5 ISSUES FOR £5 Subscribe to France Magazines today CLICK HERE

Deal or no deal: How Britons in France will be affected by Brexit

PUBLISHED: 17:34 12 December 2018 | UPDATED: 11:00 21 December 2018

© Tanaonte Getty Images

© Tanaonte Getty Images

Archant

The French Interior Ministry has published information for Britons living in and visiting France after Brexit. Here’s what you need to know about residency. driving licences and more should a withdrawal deal be agreed, and what will happen in the event of a no-deal Brexit

The French Interior Ministry has created new information pages (in French) for Britons living in and visiting France after Brexit. The information is broken down into the following six sections: Residency rights, French nationality, Integration, Elections, Driving licences, Travelling. Each section provides information on what will happen in the case of the draft Brexit deal being passed, or in the case of a no-deal Brexit. Below is a summary in English of the French Interior Ministry’s information.

RESIDENCY RIGHTS

If a withdrawal deal is agreed:

• British nationals present in France before 31 December 2020 will have to apply for the new residency card which will be provided for in the withdrawal agreement. They will be able to apply for this until at least July 2021.

• British citizens who arrive in France after 1 January 2021 will have to apply for an ordinary third country (non-EU/EEA citizen) card.

• For British nationals already residing in France who would like to apply for a residency card, the official criteria will remain as they are currently. This means that British people will have to provide evidence of one of the following:

- they are in work (or have previously worked and are registered as a jobseeker)

- they have sufficient financial means to support themselves and their family, and have healthcare cover

- they are studying or doing professional training, and have healthcare cover

- they are a family member of a Briton living in France before 1 January 2021 with a right of residence (spouse, child, partner, dependent family member)

• EU residency cards obtained before March 2019 will continue to be valid during the transition period until 31 December 2020 but beyond this date will need to be replaced with the new card.

• British nationals who began working in France before 31 December 2020 will be able to continue to do so. Only those who settled in France after 1 January 2021 will be required to apply for permission to work.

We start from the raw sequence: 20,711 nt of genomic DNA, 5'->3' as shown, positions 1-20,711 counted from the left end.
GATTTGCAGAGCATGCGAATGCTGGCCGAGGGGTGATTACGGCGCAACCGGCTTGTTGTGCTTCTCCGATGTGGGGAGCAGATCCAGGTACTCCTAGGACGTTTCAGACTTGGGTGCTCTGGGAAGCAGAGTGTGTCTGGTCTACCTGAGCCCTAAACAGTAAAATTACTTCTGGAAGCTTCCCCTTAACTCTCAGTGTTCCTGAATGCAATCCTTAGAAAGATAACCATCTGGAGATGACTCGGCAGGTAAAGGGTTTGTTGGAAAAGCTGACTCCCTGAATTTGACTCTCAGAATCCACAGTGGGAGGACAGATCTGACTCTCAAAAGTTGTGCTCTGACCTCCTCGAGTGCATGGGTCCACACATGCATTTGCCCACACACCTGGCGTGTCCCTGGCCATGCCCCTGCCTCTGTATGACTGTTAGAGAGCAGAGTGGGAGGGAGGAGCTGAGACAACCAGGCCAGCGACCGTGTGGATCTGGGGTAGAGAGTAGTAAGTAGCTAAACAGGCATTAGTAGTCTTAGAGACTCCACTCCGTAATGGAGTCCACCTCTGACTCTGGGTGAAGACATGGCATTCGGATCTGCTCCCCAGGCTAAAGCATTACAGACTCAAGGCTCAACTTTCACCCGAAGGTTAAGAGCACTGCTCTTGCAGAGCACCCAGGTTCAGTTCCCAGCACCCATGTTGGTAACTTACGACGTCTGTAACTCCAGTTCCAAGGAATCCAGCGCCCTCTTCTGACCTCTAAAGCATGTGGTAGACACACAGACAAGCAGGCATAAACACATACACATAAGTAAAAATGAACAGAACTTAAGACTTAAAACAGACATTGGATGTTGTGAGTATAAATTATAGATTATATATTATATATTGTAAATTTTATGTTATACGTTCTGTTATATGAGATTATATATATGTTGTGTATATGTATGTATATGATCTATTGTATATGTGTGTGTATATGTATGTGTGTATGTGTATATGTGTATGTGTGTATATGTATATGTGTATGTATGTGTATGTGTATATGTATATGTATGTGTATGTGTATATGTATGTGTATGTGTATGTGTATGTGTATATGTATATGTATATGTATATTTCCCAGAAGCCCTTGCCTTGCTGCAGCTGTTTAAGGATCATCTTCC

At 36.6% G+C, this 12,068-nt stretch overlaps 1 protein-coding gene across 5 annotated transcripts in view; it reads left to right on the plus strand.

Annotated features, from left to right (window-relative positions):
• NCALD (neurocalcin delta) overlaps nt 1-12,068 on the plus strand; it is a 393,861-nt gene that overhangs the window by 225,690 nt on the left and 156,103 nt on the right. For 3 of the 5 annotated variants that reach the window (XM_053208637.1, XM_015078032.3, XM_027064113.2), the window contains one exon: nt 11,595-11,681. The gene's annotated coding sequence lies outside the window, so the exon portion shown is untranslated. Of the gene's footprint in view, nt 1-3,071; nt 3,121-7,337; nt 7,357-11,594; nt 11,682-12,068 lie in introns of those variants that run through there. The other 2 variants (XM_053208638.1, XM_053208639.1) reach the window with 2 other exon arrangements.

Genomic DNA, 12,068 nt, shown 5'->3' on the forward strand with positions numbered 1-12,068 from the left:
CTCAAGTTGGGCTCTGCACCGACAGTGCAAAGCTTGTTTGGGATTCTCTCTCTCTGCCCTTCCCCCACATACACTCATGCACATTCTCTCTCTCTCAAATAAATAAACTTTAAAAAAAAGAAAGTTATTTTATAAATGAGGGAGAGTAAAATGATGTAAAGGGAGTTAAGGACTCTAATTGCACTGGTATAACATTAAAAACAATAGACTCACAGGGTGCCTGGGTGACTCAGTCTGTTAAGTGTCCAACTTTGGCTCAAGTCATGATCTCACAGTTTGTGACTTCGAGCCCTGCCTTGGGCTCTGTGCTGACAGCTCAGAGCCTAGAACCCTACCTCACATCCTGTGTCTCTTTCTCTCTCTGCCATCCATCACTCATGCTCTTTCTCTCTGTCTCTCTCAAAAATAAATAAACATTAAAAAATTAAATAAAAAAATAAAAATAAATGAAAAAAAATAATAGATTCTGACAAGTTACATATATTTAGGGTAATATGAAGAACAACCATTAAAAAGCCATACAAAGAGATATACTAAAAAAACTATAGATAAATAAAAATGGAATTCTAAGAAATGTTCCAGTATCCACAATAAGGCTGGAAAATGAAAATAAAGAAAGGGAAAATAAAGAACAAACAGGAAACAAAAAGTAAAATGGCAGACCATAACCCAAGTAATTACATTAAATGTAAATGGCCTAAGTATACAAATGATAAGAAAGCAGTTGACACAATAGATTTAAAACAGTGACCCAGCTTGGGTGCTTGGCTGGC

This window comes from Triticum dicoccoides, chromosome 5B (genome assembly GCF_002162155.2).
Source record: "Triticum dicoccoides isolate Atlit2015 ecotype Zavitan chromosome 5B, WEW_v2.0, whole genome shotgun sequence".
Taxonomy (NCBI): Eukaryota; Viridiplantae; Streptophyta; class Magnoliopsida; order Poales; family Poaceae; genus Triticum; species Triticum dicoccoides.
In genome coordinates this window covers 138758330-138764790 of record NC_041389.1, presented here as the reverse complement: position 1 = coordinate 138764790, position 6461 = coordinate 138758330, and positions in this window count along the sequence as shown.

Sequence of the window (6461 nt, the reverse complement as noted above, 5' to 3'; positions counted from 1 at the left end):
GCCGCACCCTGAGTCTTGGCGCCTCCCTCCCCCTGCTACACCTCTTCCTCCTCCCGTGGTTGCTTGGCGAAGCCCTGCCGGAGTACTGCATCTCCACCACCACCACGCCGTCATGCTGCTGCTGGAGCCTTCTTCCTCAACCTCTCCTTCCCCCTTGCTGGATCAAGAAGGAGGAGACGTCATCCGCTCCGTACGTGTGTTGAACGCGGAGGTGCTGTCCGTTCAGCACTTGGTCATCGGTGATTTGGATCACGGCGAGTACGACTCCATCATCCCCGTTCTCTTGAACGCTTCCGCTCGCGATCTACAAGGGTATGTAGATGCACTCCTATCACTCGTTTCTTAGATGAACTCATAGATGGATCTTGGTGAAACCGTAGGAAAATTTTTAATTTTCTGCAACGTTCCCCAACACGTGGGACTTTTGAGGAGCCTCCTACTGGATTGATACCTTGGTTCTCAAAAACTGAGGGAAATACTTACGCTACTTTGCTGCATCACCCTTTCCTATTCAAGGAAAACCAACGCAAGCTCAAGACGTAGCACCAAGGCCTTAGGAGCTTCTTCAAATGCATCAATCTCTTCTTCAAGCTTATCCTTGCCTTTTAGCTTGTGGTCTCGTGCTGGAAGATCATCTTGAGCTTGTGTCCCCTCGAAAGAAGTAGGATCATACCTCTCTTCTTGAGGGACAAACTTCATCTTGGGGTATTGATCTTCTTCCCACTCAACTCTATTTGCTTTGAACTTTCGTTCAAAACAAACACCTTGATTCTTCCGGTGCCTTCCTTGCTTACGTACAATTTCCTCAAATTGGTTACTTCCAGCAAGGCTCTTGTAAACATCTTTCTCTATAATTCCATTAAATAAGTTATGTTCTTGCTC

If there is a no-deal Brexit:

• An application for a residency card will need to be submitted after 29 March 2019 – details will be confirmed at a later date.

• When applying, British nationals will need to provide evidence that they resided in France before 30 March 2019 in accordance with one of residence criteria listed above and demonstrate that they continue to meet these criteria. If applying on the grounds that they are a family member of a Briton with a right of residence, the family member must have been living in France before 30 March 2019.

• EU residency cards obtained before 30 March 2019 will have to be exchanged according to a timetable to be specified later.

British nationals who began working in France before 29 March 2019 will not need permission to work but they will have to apply for a residency card. Those arriving in France after 29 March 2019 or starting work after 29 March 2019 will have to apply for permission to work.

INTEGRATION

If a withdrawal deal is agreed:

British nationals who legally reside in France as European citizens before 29 March 2019 will not have to sign up to a contrat d’intégration républicain (CIR).

If there is a no-deal Brexit:

British nationals moving to France after Brexit will be required to sign the contrat d’intégration républicain (CIR).

TRAVELLING

If a withdrawal deal is agreed:

Until 31 December 2020, those travelling to the UK will need to hold a valid passport or national identity card. No visa will be needed.

If there is a no-deal Brexit:

French or British citizens travelling after 29 March 2019 will be considered as third-country nationals and will be subject to border checks. They will need a valid passport and possibly a short-stay visa, or a long-stay visa if they intend to stay for more than 90 days. The British government is yet to decide whether a visa will be required.

DRIVING LICENCES

If a withdrawal deal is agreed:

The draft deal only contains provision for a transition period, during which European rules will continue to apply in France and the UK. After this period, the following will apply depending on whether you are driving in France as a tourist or resident:

- If you are a tourist in France, you can drive for the duration of your stay with your British driving licence.

- If you intend to live in France, a British driving licence will be recognised for one year but you must apply to exchange it for a French one during this time.

- If you reside in France and hold a British driving licence, the terms of exchange will be confirmed at a later date.

If there is a no-deal Brexit:

The above will apply from 29 March 2019.

ACQUIRING FRENCH NATIONALITY

There is no specific procedure to facilitate access to French nationality for British nationals. Applications for French nationality made by British nationals after 29 March 2019 will be assessed in the same way as for other foreign nationals. Find out more about how to apply for French citizenship here and read about one expat’s experiences here.

__________________________________________________________________________

You might also like....

Expats in France are happier with their lives

The ultimate checklist for moving to France

Why I’m so glad I moved to France

Most Read

Latest from the Complete France